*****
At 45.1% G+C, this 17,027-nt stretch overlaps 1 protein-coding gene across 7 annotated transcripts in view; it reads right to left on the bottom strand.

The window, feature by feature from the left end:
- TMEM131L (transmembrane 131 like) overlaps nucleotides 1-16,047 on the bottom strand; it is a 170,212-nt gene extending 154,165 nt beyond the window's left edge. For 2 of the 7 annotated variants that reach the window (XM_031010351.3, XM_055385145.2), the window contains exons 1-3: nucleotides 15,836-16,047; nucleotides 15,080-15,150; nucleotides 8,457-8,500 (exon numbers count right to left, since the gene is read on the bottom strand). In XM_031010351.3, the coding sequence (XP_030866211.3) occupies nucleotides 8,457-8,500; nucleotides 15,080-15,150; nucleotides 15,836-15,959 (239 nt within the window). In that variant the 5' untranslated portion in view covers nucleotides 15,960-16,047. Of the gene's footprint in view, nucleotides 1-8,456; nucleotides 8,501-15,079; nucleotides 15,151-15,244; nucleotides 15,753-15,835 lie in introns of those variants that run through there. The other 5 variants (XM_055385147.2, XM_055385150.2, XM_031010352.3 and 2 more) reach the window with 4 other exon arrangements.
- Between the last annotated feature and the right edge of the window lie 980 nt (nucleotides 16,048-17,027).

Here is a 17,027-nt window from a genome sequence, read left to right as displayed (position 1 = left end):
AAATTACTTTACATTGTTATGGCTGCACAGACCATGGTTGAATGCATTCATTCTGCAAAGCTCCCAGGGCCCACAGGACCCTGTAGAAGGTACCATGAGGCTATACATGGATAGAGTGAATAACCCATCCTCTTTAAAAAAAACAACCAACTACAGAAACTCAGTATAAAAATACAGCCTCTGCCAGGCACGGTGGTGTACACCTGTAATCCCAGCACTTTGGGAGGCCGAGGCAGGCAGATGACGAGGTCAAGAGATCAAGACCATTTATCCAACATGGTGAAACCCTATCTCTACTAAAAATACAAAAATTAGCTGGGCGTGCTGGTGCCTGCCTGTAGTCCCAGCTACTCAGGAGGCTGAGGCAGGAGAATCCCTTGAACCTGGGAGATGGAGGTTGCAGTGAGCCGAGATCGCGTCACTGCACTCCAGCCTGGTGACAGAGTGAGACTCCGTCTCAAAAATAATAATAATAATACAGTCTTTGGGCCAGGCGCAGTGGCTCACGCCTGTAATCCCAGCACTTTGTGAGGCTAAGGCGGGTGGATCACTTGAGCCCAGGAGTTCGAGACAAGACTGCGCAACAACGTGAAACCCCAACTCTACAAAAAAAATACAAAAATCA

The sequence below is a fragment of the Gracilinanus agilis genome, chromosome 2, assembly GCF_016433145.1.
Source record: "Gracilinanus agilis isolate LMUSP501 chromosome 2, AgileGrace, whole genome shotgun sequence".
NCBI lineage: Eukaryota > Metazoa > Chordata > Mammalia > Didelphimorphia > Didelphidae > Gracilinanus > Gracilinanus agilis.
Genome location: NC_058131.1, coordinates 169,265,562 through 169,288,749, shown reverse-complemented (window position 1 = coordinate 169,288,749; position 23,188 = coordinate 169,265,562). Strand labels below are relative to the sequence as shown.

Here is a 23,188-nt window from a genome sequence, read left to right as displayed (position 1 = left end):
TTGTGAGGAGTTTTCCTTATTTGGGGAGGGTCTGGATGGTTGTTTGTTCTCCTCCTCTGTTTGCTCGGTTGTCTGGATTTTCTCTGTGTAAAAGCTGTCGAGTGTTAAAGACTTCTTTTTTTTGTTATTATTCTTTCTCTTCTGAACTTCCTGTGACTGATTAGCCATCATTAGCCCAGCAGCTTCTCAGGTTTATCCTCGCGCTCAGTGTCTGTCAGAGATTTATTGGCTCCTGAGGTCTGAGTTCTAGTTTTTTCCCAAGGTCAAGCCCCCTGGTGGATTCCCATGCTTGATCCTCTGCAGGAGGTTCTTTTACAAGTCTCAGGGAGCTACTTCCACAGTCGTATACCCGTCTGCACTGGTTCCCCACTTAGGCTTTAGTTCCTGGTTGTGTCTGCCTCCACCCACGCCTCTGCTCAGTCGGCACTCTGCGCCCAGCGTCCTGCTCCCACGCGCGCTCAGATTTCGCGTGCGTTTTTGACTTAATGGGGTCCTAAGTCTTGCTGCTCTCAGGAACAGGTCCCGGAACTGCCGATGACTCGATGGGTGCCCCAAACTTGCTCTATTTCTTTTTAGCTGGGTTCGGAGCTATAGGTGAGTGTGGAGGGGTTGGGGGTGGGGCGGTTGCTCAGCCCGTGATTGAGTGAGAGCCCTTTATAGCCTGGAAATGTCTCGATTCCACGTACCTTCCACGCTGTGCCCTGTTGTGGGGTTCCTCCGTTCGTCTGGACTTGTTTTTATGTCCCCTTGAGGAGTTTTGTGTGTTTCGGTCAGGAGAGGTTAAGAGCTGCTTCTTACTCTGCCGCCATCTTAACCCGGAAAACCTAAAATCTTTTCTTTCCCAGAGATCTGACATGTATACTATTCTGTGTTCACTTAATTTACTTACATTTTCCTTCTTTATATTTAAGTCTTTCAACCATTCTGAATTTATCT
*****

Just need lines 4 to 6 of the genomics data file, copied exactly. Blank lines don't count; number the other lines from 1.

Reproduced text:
- Between the last annotated feature and the right edge of the window lie 980 nt (nucleotides 16,048-17,027).

Here is a 17,027-nt window from a genome sequence, read left to right as displayed (position 1 = left end):
AAATTACTTTACATTGTTATGGCTGCACAGACCATGGTTGAATGCATTCATTCTGCAAAGCTCCCAGGGCCCACAGGACCCTGTAGAAGGTACCATGAGGCTATACATGGATAGAGTGAATAACCCATCCTCTTTAAAAAAAACAACCAACTACAGAAACTCAGTATAAAAATACAGCCTCTGCCAGGCACGGTGGTGTACACCTGTAATCCCAGCACTTTGGGAGGCCGAGGCAGGCAGATGACGAGGTCAAGAGATCAAGACCATTTATCCAACATGGTGAAACCCTATCTCTACTAAAAATACAAAAATTAGCTGGGCGTGCTGGTGCCTGCCTGTAGTCCCAGCTACTCAGGAGGCTGAGGCAGGAGAATCCCTTGAACCTGGGAGATGGAGGTTGCAGTGAGCCGAGATCGCGTCACTGCACTCCAGCCTGGTGACAGAGTGAGACTCCGTCTCAAAAATAATAATAATAATACAGTCTTTGGGCCAGGCGCAGTGGCTCACGCCTGTAATCCCAGCACTTTGTGAGGCTAAGGCGGGTGGATCACTTGAGCCCAGGAGTTCGAGACAAGACTGCGCAACAACGTGAAACCCCAACTCTACAAAAAAAATACAAAAATCA